Long term investment for my child

POSTED BY Prasad ON March 31, 2011 7:49 pm COMMENTS (11)

Hello,

Owing to a recent financial windfall, I am now left with close to Rs.1 lakh in hand. This amount, I’d like to completely invest in my newborn child’s future. So what would be the best option to do the same?

I actually do not have savings or investment in any other form, but starting from the new financial year, I’ll be putting at least 5k to 7k every month in some form of mutual funds (probably a SIP). This I say with confidence ‘coz the payment of one EMI is coming to an end this month, but I’ll continue to use the EMI amount as savings funds. I’d need your guidance for this also. Tax savings SIPs should be good enough, right? Or should I also think about some risk free investment options? I am 30 years old now. I do have a term insurance coverage for Rs.50,00,000, and also endowment policies with coverage of Rs.6,00,000.

Hope to get some useful replies and information here. Thanks in advance.

11 replies on this article “Long term investment for my child”

  1. moneysights.com says:

    Hi Prasad,

    What Ramesh & Bharat have advised is absolutely bang-on. If you are investing money for long-term of 8-10 years then deciding between lump-sum & monthly for the windfall gain of 1 lakh should be more of a function of your convenience rather than aiming for the perfection.

    If you have already have planned for your tax-saving investments then, a portfolio of 2-3 equity diversified funds should be the best option. However, if you haven’t planned then putting in tax-saving MFs should be again a better choice. Thanks for lock-in, it brings an utmost discipline + you get rid of the headache of planning your tax-saving in the beginning of the year itself.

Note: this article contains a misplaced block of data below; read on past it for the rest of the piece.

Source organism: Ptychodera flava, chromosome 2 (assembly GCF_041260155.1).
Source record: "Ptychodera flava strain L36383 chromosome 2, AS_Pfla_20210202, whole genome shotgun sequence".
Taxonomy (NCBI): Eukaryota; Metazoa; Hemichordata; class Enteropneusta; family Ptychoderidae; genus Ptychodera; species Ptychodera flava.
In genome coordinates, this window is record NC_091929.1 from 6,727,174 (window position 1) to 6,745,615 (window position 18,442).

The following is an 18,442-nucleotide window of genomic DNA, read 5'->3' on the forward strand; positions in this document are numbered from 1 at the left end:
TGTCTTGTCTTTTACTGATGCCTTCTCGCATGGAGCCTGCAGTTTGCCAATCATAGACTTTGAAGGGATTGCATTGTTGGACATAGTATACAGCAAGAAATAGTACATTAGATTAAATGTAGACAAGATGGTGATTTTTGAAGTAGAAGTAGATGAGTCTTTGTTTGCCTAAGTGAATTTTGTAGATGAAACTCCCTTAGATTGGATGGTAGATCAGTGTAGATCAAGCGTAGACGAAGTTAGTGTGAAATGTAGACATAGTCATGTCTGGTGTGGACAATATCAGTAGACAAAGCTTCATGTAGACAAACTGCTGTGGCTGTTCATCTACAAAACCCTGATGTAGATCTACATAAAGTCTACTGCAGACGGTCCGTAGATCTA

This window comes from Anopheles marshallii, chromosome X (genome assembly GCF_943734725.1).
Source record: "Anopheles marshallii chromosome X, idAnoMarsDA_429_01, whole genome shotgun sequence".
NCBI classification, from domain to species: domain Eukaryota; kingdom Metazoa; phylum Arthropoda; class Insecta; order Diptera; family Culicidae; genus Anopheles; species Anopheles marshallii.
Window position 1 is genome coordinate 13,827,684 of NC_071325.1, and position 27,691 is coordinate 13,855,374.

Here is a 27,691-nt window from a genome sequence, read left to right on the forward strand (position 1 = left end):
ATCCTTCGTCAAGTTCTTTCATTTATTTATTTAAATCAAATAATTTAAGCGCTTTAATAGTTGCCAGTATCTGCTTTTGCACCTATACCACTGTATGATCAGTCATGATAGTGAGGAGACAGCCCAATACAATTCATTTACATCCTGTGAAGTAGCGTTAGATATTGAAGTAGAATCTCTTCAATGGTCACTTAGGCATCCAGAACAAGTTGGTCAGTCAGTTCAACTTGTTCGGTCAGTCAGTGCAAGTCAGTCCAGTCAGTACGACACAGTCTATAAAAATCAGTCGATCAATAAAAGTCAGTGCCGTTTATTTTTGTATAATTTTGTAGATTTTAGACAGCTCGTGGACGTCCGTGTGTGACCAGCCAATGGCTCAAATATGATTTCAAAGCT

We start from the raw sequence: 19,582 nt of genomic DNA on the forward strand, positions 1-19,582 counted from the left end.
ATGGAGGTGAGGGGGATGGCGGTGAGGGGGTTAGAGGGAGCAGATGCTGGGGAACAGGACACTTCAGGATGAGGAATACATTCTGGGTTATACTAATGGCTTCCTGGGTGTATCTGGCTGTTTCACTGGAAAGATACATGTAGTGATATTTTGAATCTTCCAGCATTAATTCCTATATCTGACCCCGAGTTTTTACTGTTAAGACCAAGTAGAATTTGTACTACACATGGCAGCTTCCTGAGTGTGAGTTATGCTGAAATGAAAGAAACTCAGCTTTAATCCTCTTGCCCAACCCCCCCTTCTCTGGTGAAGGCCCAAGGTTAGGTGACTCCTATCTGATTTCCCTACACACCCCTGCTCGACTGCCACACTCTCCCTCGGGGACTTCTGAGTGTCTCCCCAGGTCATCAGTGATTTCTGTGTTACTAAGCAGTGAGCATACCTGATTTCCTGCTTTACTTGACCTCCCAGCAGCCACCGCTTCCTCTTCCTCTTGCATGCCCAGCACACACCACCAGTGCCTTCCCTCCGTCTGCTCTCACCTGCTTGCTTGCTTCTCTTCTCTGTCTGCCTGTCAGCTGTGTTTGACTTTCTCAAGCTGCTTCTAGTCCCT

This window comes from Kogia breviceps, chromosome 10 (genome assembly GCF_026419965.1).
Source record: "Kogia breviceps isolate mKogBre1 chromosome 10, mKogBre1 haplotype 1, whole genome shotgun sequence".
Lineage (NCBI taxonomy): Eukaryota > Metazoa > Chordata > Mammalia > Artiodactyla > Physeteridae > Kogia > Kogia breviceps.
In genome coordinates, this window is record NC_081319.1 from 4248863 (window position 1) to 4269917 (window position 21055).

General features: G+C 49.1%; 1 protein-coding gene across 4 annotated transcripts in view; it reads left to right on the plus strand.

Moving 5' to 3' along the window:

Fidelity Tax Advantage fund (http://goo.gl/NO1bV) & HDFC Tax Saver (http://goo.gl/a0UZx) would be good choices to make in tax-saving options, while Birla Sun Life Dividend Yield, HDFC Top 200, HDFC Equity & ICICI Prudential Discovery would be good options in non-tax set of Mutual Funds.

    Hope this helps.

    Santosh Navlani | moneysights.com

    1. Prasad says:

      That surely helps a lot.. Thanks for the explanation. As mentioned earlier, this amount of 1 lakh, I would be entirely using it in some non-tax-saving MF. I am starting SIPs with tax-saving MFs this month onwards. 🙂

  2. bharat shah says:

    yes, i concur with ramesh. i think, when we have money , it is better to put it in our choiced diversified mf one go, if for long term, unless market is in euphoria stage like 2007 end- 2008 stage. of course , timing market is difficult. i ,myself, now like to be always in the market, rather than timing the market.
    for stp, i have no particular scheme in mind.it should be chosen from long term consistent performer- may be one or 2 in no.
    if you like gold/silver, you may opt for it through regular installments, or at stretch.

  3. Ramesh says:

    Does it really matter if you had invested in equity 10 years ago, when the sensex was @ 4000 or 4400. (there is a difference of 10% in them). But down 10-15 years, that 10% difference does not make much of a difference.